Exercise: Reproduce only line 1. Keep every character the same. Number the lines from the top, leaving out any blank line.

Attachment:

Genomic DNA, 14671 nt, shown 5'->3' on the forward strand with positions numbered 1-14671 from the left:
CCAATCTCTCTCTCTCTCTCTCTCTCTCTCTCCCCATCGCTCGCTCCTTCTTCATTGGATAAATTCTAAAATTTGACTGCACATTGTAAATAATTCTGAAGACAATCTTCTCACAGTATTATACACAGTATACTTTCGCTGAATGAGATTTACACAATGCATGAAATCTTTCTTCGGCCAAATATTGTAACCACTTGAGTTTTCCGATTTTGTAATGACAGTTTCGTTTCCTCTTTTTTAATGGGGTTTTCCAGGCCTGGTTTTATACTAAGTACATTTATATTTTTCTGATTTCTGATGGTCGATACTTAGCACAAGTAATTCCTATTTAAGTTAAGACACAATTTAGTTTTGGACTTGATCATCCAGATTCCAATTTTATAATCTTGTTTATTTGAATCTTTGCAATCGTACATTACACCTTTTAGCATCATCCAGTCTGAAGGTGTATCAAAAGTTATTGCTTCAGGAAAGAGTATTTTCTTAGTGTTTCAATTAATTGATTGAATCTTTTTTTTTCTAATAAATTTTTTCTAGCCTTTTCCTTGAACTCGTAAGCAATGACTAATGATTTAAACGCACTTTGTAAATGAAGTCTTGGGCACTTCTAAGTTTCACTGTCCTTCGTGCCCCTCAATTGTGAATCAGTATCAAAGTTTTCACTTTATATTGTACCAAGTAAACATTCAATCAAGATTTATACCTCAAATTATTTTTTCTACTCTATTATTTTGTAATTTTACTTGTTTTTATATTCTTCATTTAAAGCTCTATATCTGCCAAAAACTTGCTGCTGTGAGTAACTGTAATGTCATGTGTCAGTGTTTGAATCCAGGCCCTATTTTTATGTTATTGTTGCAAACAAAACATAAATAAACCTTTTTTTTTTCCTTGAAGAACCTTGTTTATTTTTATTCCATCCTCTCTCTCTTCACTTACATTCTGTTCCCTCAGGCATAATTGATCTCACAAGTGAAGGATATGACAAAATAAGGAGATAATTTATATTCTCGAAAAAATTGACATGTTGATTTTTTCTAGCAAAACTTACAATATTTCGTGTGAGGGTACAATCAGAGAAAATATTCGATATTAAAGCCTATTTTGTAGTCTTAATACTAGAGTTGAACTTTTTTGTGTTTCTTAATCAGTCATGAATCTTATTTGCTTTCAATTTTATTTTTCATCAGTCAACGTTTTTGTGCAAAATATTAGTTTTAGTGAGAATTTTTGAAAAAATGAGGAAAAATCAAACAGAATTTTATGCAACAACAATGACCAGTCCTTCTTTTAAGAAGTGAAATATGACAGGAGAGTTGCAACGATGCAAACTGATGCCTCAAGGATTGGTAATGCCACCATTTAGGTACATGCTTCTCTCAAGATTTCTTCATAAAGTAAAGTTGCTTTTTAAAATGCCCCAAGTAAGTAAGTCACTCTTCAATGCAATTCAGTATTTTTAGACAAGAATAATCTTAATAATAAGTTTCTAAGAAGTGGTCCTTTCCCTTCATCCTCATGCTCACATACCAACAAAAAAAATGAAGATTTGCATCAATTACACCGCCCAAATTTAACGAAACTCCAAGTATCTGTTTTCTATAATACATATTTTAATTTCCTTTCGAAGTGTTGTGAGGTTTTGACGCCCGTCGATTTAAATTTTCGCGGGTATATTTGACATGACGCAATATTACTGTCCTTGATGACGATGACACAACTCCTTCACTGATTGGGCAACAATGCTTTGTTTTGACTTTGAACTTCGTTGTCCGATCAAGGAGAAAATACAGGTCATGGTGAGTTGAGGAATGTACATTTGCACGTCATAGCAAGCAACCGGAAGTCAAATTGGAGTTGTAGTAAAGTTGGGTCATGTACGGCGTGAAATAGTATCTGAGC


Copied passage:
Genomic DNA, 14671 nt, shown 5'->3' on the forward strand with positions numbered 1-14671 from the left: